After three days of discussion, Penticton city council finalized a budget with a tax increase of 4.36 per cent.
Coun. Max Picton said he was surprised to see the percentage drop from the five per cent increase forecasted at the beginning of discussions on Tuesday. He expected they would have to vote for a higher increase.
“I thought going into this process that was going to be very conservative,” said Picton. “I am extremely happy with this number and I think most of Penticton should be as well.”
For the average homeowner, that is expected to translate to about an $86 a year increase. It only passed by a 4-3 margin with Couns. Andre Martin, Helena Konanz and Mayor Andrew Jakubeit opposed, advocating for a target of four per cent, with staff asked to find more cuts.
Coun. Konanz said they should borrow from the city’s reserve funds if necessary. “Every year that I have been on council, staff have asked for more than they can possibly use. It’s been millions of dollars every year in surplus. I don’t see why it would hurt to go down to four per cent and use some of our surplus to do that,” said Konanz.
Konanz was referring to the city’s accumulated surplus, which staff said was not a significant surplus, based on the size of the city’s budget.
Jakubeit commented that using surplus is not really sustainable, and considering the infrastructure deficit, any surplus should be added to that reserve.
Getting to this point is going to cost the community in some ways, including cutting the RCMP budget.
Bauer said the original budget included cutting the RCMP budget by $100,000 in anticipation that cuts could be found. Given that the detachment has not historically utilized the 45 police officers, he said they hoped to find more cuts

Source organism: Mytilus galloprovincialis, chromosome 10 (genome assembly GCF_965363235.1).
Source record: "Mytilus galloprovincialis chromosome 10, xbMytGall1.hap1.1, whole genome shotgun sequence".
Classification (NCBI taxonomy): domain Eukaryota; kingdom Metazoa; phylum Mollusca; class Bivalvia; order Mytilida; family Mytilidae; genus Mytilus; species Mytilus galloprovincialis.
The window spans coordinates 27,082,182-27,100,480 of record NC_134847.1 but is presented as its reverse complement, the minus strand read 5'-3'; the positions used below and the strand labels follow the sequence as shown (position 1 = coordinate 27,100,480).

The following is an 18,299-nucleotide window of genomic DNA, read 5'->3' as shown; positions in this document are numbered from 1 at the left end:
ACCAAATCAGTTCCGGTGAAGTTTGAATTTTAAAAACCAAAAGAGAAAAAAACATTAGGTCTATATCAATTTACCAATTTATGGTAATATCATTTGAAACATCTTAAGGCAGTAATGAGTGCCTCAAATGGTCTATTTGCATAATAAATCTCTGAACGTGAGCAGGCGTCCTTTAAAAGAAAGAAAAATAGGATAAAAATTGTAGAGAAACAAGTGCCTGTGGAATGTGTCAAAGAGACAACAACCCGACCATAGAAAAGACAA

“We are proposing that we could take another $45,000 out of that. Which would essentially translate into the vacancy of one RCMP officer,” said Bauer. “We are not proposing a reduction to the authorized strength, it is just that we know there is turnover, there is always vacancies that come up and we think that is something that is quite realistic and achievable with no reduction in police services. “
More savings comes from reducing the amount allocated to the arts reserve fund. This money is used to support art projects around town, and this year is earmarked to help with a sculpture program and a public art initiative at the corner of Main and Front Streets.
“We’ve gone back and looked at what is in that reserve and what is required to fund the sculpture program in 2017, as well as fund the Valley First art initiative,” said budget analyst Deb Clipperton. “We have in our budget $50,000 to transfer to the art reserve this year and we have decreased it by $18,000,”.
Internally, council asked for cuts to the budget for staff training and economic development by $50,000 each.
Coun. Judy Sentes was concerned about cutting staff training, saying that it was always of value.
“I think that needs to be a priority. If our staff our up to the optimum with their training, that is going to reflect well for us,” said Sentes. “The reward to the corporation is huge.” Council is also betting on better than average returns in the revenue the city receives for hosting the Cascade Casino. Staff already increased their estimate of the casino revenue to $90,000, but the mayor wanted a little more added to the line.
Jakubeit speculated that when the new casino building opens this spring, it will draw greater interest, translating into increased revenue, and an increased share for the city.
“I would say you are right, there is going to be a surge of activity,” said CAO Peter Weeber, agreeing with the mayor. Council voted to increasing the revenue line to $100,000.
Adding up the pluses and minuses came out to a reduction of $181,762, shaving .64 per cent of the proposed increase.